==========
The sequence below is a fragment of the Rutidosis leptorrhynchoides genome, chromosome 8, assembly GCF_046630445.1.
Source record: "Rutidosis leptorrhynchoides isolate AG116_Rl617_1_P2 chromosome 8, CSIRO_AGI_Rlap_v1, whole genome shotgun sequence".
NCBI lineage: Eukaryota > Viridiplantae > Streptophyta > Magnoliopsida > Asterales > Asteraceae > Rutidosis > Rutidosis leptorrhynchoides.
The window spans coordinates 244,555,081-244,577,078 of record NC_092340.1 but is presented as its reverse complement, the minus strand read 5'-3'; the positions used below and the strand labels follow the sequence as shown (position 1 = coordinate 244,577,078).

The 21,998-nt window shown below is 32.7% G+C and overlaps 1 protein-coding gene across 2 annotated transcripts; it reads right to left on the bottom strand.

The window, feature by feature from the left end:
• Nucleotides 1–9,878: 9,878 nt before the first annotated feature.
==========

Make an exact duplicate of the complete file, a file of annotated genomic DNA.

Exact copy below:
The sequence below is a fragment of the Rutidosis leptorrhynchoides genome, chromosome 8, assembly GCF_046630445.1.
Source record: "Rutidosis leptorrhynchoides isolate AG116_Rl617_1_P2 chromosome 8, CSIRO_AGI_Rlap_v1, whole genome shotgun sequence".
NCBI lineage: Eukaryota > Viridiplantae > Streptophyta > Magnoliopsida > Asterales > Asteraceae > Rutidosis > Rutidosis leptorrhynchoides.
The window spans coordinates 244,555,081-244,577,078 of record NC_092340.1 but is presented as its reverse complement, the minus strand read 5'-3'; the positions used below and the strand labels follow the sequence as shown (position 1 = coordinate 244,577,078).

The 21,998-nt window shown below is 32.7% G+C and overlaps 1 protein-coding gene across 2 annotated transcripts; it reads right to left on the bottom strand.

The window, feature by feature from the left end:
• Nucleotides 1–9,878: 9,878 nt before the first annotated feature.